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Let me give you some advice about achieving balance. Stop. Seriously, this is the best professional wisdom I can give you. It's free, no prep, and it will make your life so much better.

Around this time of year, back to school, I see a lot of posts on social media asking how to balance work and life. I don't see a lot of real answers. There are the usual eat right, exercise, meditate, self-care comments. Those people mean well. And those are good things to do in our lives.

Here's the real answer - stop searching for balance.

I'm not kidding.

I mean, I can barely physically balance my toppling paperwork pile, much less my life. Once I stopped trying to achieve balance, I focused on priorities and responsibilities. That sounds really boring. But it's why I get paid, and it's part of adulting. My days aren't balanced between work and family and healthy habits. They are organized by priority.

Here are 3 reasons to change your perspective about searching for balance.

1) Life happens

Carefully balancing a day doesn't allow for life, you know that unpredictable thing where safety drills interrupt therapy, my personal kids get sick, or my car breaks down on the way to work. I know. I used to craft my days minute by minute. Anything that threw off my carefully planned and balanced day threw me off. When a student bolted, when I got 5 referrals in one day, when my computer showed The Blue Screen of Death, that planned balance was gone. All I wanted to do was veg on the couch (does anyone say that anymore?) and stuff my face in a half-gallon of Blue Bell's chocolate-chip cookie dough ice cream.

Now if I get thrown off, I can still hit the must-dos and priorities. I don't have to worry that my timeline for the day goes out the window. There are days when I spend longer than 8 hours working or when some of my personal ventures and hobbies don't get touched for weeks. It's okay. Remember, I'm not searching for balance. I'm getting what I have to do done, and I will get to what I want to do. Just maybe not today or this week or month.

2) The pressure of social media

I'm mostly an empty nester with a super supportive husband. I realize I may be in a different life stage than some of you. To those of you who have young kids now, you have it tougher than I did. Social media used to be fun. Pinterest didn't come around until my kids were in middle and high school.

The pressure has been upped.

The first time I saw a Pinterest picture about a mom who blocked her kids' doorways with balloons and streamers on their birthdays so that they could burst out in celebration made me want to crawl back in bed under the covers. Guess what? I've asked my grown kids, and they both said they feel loved and don't feel slighted that their birthdays didn't go viral.

Remember that what you see on social media is what the poster wants you to see. Maybe those streamers fell down three times before staying up for the picture, or maybe the tape used to attach them peeled off some paint.Maybe the post is sponsored by a party supplier. The social media world is not your real world.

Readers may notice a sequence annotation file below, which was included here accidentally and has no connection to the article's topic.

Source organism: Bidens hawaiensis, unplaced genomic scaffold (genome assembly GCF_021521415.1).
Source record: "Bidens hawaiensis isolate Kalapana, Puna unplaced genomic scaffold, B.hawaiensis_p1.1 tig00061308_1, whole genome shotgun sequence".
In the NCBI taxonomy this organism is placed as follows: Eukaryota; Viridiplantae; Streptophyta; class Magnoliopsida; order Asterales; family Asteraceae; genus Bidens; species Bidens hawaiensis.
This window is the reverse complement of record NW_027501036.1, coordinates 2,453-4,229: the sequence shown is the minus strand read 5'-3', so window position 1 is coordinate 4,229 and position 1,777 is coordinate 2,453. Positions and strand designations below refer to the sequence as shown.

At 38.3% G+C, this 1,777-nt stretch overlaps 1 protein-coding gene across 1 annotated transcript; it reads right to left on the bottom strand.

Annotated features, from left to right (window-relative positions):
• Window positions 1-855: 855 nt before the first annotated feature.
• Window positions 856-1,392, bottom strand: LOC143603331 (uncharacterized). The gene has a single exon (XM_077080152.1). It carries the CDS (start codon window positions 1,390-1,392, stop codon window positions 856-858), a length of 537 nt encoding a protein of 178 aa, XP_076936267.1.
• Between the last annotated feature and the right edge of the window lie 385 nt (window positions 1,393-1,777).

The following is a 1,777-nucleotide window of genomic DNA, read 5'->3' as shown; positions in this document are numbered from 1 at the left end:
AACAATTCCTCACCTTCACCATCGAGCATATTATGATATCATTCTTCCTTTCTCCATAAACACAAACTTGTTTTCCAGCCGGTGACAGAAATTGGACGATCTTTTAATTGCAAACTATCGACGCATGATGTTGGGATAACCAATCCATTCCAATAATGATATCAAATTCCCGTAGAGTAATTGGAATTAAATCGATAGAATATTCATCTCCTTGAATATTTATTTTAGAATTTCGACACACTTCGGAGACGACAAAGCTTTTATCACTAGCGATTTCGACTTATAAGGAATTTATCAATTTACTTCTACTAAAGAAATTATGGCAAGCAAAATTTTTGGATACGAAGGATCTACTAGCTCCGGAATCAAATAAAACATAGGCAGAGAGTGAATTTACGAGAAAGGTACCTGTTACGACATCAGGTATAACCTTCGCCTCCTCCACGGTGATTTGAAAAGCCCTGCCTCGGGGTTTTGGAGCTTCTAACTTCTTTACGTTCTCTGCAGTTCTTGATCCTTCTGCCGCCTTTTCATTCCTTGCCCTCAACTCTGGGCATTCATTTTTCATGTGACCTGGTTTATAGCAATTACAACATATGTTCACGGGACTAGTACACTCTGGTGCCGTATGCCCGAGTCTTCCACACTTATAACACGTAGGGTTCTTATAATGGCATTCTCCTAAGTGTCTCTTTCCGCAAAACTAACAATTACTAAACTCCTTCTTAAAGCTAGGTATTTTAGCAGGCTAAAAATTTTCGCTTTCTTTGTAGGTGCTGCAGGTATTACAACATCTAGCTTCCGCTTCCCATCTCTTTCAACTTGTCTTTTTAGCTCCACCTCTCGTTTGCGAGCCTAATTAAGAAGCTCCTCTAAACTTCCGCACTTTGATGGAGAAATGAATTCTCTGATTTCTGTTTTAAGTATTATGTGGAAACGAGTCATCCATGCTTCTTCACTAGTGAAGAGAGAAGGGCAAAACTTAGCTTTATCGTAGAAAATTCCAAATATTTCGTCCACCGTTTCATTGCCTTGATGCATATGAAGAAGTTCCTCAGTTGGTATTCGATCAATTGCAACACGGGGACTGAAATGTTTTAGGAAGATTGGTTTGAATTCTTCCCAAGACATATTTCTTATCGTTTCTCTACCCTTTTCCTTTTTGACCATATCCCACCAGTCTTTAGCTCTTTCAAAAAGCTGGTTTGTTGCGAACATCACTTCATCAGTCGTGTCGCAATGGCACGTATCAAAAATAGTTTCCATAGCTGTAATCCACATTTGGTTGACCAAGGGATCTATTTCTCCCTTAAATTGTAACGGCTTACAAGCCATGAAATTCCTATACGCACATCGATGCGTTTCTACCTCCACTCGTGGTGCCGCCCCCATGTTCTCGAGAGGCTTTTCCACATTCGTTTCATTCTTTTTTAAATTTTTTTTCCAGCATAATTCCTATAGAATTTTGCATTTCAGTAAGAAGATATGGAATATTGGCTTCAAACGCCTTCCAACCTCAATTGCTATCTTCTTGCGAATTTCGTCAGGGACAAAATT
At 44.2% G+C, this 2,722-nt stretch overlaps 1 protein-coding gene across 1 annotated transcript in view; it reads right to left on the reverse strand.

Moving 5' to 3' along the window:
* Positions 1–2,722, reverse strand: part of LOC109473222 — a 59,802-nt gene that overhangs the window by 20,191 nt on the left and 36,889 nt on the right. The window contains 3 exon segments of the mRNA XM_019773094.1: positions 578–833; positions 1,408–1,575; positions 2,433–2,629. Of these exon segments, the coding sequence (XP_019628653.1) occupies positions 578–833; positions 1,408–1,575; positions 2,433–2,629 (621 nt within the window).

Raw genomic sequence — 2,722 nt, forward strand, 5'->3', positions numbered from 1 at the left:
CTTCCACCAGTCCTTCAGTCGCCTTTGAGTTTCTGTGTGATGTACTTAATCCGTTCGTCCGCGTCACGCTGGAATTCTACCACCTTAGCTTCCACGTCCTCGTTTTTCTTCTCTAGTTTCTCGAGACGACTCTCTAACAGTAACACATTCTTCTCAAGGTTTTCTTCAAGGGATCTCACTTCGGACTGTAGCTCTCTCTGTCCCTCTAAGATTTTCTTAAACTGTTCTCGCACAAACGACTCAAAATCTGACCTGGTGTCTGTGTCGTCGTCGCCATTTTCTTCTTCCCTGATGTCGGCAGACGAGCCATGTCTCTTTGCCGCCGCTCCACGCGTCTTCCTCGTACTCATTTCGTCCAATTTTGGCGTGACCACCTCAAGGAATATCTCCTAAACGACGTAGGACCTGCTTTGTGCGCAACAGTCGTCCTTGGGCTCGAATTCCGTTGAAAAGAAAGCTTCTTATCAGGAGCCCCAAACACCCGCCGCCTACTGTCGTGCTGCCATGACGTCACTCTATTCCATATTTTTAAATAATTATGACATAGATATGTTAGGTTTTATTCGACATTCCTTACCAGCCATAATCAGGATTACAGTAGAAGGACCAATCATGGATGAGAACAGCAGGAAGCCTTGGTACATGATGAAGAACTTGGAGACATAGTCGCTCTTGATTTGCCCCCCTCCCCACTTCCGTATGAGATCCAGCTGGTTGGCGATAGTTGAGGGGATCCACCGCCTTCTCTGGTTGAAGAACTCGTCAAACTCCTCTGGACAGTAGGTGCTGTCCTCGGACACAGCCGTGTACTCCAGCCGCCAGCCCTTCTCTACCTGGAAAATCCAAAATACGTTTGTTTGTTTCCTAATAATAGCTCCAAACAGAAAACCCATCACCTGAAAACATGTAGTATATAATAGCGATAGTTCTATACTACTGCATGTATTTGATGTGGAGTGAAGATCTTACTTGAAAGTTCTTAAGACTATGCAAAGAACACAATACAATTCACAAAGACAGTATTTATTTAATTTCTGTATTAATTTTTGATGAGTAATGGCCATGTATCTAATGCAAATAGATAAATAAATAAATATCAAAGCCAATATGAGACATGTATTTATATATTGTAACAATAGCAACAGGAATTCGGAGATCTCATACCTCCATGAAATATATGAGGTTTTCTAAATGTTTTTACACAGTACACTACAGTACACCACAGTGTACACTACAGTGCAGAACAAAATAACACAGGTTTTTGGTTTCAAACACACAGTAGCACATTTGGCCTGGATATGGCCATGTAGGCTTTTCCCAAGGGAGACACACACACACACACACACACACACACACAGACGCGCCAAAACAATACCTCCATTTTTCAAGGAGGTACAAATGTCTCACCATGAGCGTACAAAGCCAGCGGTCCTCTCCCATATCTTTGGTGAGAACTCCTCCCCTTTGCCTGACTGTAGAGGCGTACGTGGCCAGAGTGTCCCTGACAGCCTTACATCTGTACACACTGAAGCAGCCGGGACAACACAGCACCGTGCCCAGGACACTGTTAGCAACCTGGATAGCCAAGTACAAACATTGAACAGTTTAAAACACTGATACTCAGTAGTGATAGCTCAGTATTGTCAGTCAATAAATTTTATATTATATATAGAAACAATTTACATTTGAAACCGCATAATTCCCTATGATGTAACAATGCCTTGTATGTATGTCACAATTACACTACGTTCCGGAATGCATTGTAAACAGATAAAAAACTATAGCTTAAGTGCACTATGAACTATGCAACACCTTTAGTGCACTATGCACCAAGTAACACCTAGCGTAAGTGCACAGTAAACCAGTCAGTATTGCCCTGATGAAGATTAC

3) You really don't want balance

Think back to summer - how many times did you see posts complaining about too much pool time or wondering about balance? Zero. Not once over summer break did I think, "I'm not working enough. How do I get back into balance? Maybe I should build some time into my summer schedule for work."

We think we want balance when we are doing things we don't like. For me, and probably for a lot of you, that's paperwork. That is not why I became an SLP. Staring the pile and lists only makes me anxious and turns me into an even bigger procrastinator than I usually am.  I break the pile down into - what do I have to do today? Crossing off the list or crumpling a sticky note with an accomplished task makes me giddy. So I focus on that feeling.

You know what balance is? Guilt. Straight-up pile-it-on-ourselves guilt that we aren't spending time with our families or that we drive through McDonald's instead of grilling chicken and steaming broccoli or that we played Uno in therapy instead of making that elaborate lesson our well-meaning non-SLP friend shared with us on social media. No one needs more guilt in their lives. Give yourself grace.

Stop trying to achieve balance. Do your job. Address your must-dos and priorities. At the end of the day, ask yourself, "Did I do the best today with what I know?" If it's yes, that's great. If it's no, decide what you want to change. Don't dwell. Move forward.

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SLPs often feel stressed, and searching for work life balance doesn't help. Here are three 3 reasons to stop trying to achieve balance and still get the job done!
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When people find out we went on the first teacher PD cruise, their eyes widen, and they ask, "Was it as fabulous as it sounds?" And yes, it was!
Teach Your Heart Out had the brilliant idea of putting professional learning on a cruise. Lisa (PK teacher) and I (Laura, SLP) attended. Disclaimer: TYHO paid for our cruise and registration. Opinions in the post are our own.
Laura and Lisa
From the night before we left, we were reconnecting and making new friends. It's so important to have good support in the educational field!